To reduce exposure to lead and copper in drinking water:
- Run your water before drinking. The more time water has been sitting in your home's pipes, the more lead it may contain. Therefore, if your water has not been used for several hours, run the water before using it for drinking or cooking. This flushes lead-containing water from the pipes. Additional flushing may be required for homes that have been vacant or have a longer service line.
- If you do not have a lead service line, run the water for 30 seconds to two minutes until it becomes cold or reaches a steady temperature.
- If you do have a lead service line, run the water for at least five minutes to flush water from both the interior building plumbing and lead service line.
- Use cold water for cooking and preparing baby formula. Do not cook with or drink water from the hot water tap, lead dissolves more easily in hot water.
- Do not boil water to remove lead. Boiling water will not reduce lead levels.
- Consider using a filter to reduce lead in drinking water. Read the package to be sure the filter is NSF 53 certified to reduce lead or contact NSF International at 800-NSF-8010, or www.nsf.org for more information.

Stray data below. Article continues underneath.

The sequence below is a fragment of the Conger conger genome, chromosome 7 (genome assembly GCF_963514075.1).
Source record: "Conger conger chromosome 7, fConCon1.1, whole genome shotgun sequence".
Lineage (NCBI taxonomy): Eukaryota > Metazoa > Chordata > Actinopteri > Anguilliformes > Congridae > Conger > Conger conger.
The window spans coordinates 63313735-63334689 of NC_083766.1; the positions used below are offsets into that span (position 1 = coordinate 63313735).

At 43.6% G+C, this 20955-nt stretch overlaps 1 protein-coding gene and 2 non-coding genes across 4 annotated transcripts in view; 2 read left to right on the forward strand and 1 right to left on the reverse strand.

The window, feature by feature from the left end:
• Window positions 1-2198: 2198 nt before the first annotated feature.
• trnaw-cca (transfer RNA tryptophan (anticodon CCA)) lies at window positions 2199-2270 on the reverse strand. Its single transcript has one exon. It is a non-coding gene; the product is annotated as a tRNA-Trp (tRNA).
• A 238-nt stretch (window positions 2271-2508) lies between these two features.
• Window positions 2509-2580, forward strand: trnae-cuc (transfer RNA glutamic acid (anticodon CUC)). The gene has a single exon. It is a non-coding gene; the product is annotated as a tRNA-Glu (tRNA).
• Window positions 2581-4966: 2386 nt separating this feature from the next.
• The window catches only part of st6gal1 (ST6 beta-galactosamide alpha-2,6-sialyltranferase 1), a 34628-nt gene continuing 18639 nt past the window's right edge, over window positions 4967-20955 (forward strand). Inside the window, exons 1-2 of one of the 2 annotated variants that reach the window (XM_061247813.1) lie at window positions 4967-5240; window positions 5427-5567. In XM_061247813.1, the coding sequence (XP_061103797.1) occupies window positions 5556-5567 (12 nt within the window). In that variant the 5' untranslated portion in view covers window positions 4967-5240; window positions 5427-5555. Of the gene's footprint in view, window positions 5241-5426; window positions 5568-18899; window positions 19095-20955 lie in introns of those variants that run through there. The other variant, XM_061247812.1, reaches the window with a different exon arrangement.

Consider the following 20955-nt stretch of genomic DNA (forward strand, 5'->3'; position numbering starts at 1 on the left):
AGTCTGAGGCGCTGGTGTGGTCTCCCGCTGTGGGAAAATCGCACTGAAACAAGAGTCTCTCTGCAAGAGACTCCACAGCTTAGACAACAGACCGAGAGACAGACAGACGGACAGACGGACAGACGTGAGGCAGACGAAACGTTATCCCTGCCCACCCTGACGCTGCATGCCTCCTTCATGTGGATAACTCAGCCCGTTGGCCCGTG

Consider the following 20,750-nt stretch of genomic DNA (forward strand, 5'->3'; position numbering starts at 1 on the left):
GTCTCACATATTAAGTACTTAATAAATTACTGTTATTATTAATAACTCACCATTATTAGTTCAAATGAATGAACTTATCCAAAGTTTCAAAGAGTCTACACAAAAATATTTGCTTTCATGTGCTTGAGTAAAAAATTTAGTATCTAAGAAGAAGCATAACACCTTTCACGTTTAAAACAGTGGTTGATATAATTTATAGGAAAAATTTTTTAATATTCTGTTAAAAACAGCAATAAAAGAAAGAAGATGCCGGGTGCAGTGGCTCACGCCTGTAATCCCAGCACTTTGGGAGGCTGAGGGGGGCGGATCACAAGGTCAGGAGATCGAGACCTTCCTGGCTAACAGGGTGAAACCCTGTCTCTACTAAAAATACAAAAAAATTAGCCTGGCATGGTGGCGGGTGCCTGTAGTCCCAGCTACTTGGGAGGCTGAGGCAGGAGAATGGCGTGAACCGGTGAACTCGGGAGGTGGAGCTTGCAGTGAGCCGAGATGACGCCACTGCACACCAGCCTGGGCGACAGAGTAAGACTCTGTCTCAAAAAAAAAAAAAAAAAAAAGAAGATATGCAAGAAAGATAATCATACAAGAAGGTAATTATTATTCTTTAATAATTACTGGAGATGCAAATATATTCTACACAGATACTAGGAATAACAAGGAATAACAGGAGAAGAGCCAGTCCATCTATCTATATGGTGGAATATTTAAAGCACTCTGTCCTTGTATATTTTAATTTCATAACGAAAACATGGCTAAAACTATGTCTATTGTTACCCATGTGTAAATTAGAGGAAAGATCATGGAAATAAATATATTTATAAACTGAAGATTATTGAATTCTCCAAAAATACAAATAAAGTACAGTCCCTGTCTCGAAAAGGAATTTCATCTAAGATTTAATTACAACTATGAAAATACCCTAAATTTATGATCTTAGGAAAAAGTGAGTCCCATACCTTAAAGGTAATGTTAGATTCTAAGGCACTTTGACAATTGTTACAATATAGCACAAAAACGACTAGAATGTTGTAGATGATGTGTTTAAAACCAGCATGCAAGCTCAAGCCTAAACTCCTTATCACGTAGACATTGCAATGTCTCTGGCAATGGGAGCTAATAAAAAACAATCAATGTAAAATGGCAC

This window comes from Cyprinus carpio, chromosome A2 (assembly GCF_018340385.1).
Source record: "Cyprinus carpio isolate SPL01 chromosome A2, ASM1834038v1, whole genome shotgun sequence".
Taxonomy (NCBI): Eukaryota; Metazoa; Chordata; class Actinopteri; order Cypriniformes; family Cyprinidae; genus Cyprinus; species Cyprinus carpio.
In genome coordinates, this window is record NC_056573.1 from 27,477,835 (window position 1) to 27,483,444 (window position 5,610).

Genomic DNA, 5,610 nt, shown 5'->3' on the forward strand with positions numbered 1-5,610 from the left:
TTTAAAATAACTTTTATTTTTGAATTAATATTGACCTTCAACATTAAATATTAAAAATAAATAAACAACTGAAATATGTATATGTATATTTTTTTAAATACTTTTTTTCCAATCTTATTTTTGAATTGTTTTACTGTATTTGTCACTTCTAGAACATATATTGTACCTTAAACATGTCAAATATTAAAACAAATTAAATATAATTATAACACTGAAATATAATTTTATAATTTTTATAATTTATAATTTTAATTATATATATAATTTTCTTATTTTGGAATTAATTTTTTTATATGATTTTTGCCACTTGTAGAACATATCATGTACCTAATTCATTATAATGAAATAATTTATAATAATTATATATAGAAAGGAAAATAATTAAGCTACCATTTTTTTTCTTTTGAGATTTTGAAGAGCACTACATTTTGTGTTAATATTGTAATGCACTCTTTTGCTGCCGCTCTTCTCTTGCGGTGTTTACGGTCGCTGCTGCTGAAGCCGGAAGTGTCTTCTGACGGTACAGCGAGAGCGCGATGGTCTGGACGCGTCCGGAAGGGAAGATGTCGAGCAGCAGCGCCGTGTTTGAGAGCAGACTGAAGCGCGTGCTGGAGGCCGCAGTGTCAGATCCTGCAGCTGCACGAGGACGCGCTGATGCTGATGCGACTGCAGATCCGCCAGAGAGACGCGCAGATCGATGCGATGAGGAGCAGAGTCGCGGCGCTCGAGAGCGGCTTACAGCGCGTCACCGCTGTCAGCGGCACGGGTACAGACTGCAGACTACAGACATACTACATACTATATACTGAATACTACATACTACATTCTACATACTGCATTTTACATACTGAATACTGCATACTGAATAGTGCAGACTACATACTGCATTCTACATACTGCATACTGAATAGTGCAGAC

- Consider purchasing bottled water. The bottled water standard for lead is 5 ppb
- Identify if your plumbing fixtures contain lead. New faucets, fittings, and valves may contain up to 8 percent lead including those advertised or labeled as “lead-free” and may contribute lead to drinking water. Consumers should be aware of this when choosing fixtures and take appropriate precautions.
- Clean your aerator. As part of routine maintenance, the aerator should be removed at least every six months to rinse out any debris that may include particulate lead.
- Get your child tested. Contact your local health department or healthcare provider to find out how you can get your child tested for lead if you are concerned about exposure
Although the primary sources of lead exposure for most children are deteriorating lead-based paint, lead- contaminated dust, and lead-contaminated soil, the U.S. EPA estimates that 10 to 20 percent of human exposure to lead may come from drinking water. Infants who consume mostly mixed formula can receive 40 percent to 60 percent of their exposure to lead from drinking water.
For more information on reducing lead exposure around your home and the health effects of lead, visit the U.S. EPA’s Web site at www.epa.gov/lead, call the National Lead Information Center at 800‑424‑LEAD, or contact your health care provider.
For more information on copper, visit the United States Center for Disease Control website at www.atsdr.cdc.gov/index.html, or contact your health provider.